Specimen #39 River Birch
AKA red birch, water birch, and black birch (nigra means black in Latin)
"I" of GAIN spotted this during a search for a geocache. I keyed in the wrong east/west coordinates, so we did not find it. But we did scare up three deer and a lone Canada goose. We'll be back. We have to get to 200 finds. We must!
Our recent study of trees in winter has definitely heightened our tree awareness and knowledge.
You can see the shaggy bark here. It peels in a very irregular way that varies by the tree. These particular trees were near the water, but we have noticed many urban ones. Just scan some front yards for river birches. There are many.
According to the website of Native American Ethnobotany (University of Michigan - Dearborn), the Cherokee nation chewed river birch leaves for dysentery; used an infusion of the bark for colds, stomach problems, 'milky urine;' and a decoction of the inner bark for the same issues.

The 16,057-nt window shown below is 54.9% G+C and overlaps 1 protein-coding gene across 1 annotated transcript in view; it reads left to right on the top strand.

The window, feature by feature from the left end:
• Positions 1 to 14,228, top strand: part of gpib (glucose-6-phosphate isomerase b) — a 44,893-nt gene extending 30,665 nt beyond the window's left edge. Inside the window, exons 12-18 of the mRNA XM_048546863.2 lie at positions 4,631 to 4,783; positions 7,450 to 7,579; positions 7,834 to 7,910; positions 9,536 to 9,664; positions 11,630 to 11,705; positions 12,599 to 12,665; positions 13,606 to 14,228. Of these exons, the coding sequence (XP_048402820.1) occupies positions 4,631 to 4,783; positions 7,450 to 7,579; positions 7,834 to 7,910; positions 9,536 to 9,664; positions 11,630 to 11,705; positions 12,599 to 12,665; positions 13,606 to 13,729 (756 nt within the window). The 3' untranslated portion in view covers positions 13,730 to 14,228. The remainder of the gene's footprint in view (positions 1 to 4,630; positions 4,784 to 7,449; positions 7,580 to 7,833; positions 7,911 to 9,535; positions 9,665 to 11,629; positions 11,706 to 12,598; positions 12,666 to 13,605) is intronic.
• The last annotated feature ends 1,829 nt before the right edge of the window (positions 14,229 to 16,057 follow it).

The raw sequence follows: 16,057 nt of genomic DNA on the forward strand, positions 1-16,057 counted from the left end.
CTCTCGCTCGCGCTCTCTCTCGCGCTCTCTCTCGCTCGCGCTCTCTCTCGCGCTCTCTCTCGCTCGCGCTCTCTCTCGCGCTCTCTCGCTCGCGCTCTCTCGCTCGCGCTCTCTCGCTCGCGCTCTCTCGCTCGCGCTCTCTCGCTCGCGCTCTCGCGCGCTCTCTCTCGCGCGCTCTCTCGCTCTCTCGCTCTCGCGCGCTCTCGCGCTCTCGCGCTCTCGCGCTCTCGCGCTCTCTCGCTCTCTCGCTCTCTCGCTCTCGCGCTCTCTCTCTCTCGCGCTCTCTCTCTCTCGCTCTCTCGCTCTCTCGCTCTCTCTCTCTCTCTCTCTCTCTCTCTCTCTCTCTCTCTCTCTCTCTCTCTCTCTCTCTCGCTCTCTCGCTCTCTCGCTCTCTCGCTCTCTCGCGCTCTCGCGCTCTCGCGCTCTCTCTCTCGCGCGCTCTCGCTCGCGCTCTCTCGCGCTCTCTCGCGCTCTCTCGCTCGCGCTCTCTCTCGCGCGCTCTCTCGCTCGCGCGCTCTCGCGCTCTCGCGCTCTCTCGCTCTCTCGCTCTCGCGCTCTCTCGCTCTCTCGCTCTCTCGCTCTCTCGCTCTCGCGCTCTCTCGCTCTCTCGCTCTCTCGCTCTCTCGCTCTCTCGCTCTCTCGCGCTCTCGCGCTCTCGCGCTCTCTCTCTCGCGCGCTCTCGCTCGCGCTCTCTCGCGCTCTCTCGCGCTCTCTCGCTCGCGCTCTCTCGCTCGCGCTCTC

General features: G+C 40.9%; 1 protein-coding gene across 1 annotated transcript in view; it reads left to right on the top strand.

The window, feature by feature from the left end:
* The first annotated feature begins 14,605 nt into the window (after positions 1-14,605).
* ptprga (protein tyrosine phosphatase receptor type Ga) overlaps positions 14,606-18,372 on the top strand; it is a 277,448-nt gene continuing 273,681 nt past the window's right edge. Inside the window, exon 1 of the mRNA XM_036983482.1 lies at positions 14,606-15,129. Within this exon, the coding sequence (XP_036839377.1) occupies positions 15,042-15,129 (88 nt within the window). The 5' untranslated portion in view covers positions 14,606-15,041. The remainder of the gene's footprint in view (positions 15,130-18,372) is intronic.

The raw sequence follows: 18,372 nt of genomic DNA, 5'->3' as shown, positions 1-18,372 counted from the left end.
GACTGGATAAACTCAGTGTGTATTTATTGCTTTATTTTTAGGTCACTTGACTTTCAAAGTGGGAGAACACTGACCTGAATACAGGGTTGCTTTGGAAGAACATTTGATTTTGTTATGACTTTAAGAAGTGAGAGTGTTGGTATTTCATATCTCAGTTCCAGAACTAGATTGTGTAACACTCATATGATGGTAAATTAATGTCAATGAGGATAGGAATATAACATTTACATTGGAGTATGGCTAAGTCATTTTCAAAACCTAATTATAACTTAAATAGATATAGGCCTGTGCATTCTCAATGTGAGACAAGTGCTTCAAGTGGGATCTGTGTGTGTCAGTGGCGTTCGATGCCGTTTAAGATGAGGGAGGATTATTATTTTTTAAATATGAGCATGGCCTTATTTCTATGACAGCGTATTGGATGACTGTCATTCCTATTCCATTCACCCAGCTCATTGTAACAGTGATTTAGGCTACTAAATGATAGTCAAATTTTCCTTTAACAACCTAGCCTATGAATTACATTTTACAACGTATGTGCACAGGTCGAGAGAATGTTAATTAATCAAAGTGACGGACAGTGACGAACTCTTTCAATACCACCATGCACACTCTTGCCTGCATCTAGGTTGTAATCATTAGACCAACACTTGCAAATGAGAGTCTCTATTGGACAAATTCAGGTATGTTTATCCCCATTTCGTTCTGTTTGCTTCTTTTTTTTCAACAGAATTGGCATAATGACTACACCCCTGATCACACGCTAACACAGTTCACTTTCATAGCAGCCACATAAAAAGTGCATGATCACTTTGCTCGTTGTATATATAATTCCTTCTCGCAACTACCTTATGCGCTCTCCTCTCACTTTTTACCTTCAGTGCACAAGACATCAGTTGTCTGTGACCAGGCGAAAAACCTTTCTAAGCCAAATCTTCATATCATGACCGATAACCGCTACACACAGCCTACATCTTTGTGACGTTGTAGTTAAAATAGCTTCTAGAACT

From the Illinois State Museum website, I read that:
"It is the only spring-fruiting birch and the only native birch whose range includes the southeastern coastal plain. River birch does not tolerate shade, a characteristic of "pioneer" species (plants that are the first to colonize an open habitat). It is one of the first species to colonize streamsides and sandbars when flood waters recede because it produces many seeds which germinate quickly and its seedlings make rapid growth in early development. During early stages of growth, the seedlings have a high soil moisture requirement, but neither seedlings nor mature trees can survive flooding that lasts well into the growing season."